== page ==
However, once again, it may be the unintended consequence of this change that will see taxpayers’ investment value impacted.

Previously, taxpayers would make use of this allowance to rebase shares, adding these into their ISA portfolio, reducing the eventual CGT gain on the portfolio, but this will be much more restrictive, building larger gains in portfolios for when they are eventually sold.

There is an old adage, ‘never let the tax tail wag the dog’. This has never been so true.

In all circumstances where you are looking to review your remuneration, you should take advice from a tax professional.

How the autumn statement will impact businesses

Dividends and corporation tax

This budget confirms that incorporated business owners will see corporation tax rates rising to 25% from 1 April 2023.

For shareholders, dividend tax rates will rise by 1.25% across all three bands. This is combined with tax-free dividend allowances reducing by 75% over the next two years.

Alongside the changes to dividends and corporation tax discussed above, there were other announcements that will directly impact law firms and business clients:

Increase in National Living Wage

Whilst an increase in the National Living Wage will be welcomed by lower earners, the announcement of the record-breaking 9.7% hike will result in higher wage costs for employers.

This will undoubtedly lead to higher employment costs throughout the payroll structure.

Energy support

Energy price support continues until March 2023.

After that time, it is expected the government will offer more focused assistance to those businesses that need it the most.

Most businesses should prepare to see further increases in their energy costs from April 2023.

Business rates support package

There were some positives: the chancellor announced a £13.6 billion business rates support package.

Of this, £2.1 billion will specifically assist retail, hospitality and leisure properties, with reductions rising from 50% to 75% in 2023/24. This should support 230,000 properties.

Suggestions for businesses to help fend off extra costs

Reducing employment costs

Businesses might look at ways to bring down costs, such as bringing on apprentices, which will lower wage costs and benefit employees by providing qualifications. Grants of £1,000 per apprentice are available.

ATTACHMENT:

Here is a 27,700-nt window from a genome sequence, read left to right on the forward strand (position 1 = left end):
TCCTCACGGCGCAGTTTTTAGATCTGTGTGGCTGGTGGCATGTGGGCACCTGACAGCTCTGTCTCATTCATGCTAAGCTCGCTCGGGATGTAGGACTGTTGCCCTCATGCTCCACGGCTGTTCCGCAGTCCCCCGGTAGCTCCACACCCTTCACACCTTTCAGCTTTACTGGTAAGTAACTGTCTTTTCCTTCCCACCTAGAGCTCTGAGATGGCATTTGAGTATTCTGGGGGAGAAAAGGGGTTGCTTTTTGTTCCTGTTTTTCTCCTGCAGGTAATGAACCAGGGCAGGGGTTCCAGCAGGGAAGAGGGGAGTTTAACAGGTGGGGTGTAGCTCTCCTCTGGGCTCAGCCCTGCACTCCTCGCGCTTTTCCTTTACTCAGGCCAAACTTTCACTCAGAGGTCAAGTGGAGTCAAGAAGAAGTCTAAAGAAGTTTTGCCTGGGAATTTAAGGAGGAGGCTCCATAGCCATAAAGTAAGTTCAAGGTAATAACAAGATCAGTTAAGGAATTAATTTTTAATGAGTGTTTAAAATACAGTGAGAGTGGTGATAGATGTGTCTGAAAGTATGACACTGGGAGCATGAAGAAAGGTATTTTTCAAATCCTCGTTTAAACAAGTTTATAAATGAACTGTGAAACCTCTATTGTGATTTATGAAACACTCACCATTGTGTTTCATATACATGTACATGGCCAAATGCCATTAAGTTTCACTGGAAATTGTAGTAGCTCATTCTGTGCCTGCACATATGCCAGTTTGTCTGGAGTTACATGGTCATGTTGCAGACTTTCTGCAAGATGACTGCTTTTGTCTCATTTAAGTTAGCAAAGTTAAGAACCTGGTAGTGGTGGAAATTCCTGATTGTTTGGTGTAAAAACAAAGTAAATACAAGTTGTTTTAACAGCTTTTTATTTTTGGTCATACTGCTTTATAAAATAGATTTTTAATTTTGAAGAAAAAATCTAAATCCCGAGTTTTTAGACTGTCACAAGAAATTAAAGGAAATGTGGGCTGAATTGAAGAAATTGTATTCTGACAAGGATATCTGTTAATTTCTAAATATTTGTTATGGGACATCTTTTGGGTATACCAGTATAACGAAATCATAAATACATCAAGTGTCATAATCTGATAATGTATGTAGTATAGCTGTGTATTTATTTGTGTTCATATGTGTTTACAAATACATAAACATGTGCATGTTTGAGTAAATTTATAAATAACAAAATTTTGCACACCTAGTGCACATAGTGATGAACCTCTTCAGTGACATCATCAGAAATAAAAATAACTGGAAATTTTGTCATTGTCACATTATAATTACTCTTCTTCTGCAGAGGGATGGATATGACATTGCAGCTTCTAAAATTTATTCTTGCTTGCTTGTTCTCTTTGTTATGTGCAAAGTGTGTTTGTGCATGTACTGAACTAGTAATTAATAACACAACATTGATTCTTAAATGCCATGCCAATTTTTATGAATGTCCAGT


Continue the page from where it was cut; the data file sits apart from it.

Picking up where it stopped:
Businesses with up to £100,000 of employers’ NI should ensure they claim for their entitlement to the £5,000 employers’ allowance.

Investing in technology that reduces the amount of labour time required should result in costs receiving full tax relief in the business.

Reducing energy costs

For those who aren’t lucky enough to be tied into long-term cheap energy deals, investing in clean energy – such as solar panels and/or air source heat pumps – can be advantageous for corporation tax relief.

Clean energy can also significantly reduce future energy costs.

Upgrading older machinery such as fridges and freezers to more energy-efficient models can often pay for itself in a matter of years.

Smaller investments into sensor-based LED lighting and infra-red heating can also add up to significant annual savings.

Cash is king

As we head into uncertain times, remember the old saying “cash is king”.

Carry out cash flow forecasting to ensure surprises are kept to a minimum, using cash flow models to do this.

It is also essential that with interest rates rising, businesses shop around when looking for finance to ensure they receive the lowest rate possible.

Looking beyond traditional banking relationships to make use of alternative business funding options may be key.

In conclusion

It was always inevitable that the credit card bill for the financial support given to businesses and working people to help get us through COVID would have to be met before long.

It is especially challenging that this coincides with the energy cost crisis and wider cost of living pressures being faced.

However, it is to be hoped that the resilience of British business will drive a successful period of growth as the economic pressures ease.

Having a clear and careful understanding of your business cash flow, business and personal tax allowances, and seeking professional advice to assist throughout this period, will be key to remaining on track to attain your business and personal goals.

This article is a general guide to the issues that we see in practice. It is not a substitute for professional advice which takes account of your personal circumstances.

No responsibility can be accepted for any loss occasioned by any person acting or refraining from action on the basis of this article.

Armstrong Watson LLP is working in partnership with the Law Society for the provision of accountancy services to law firms.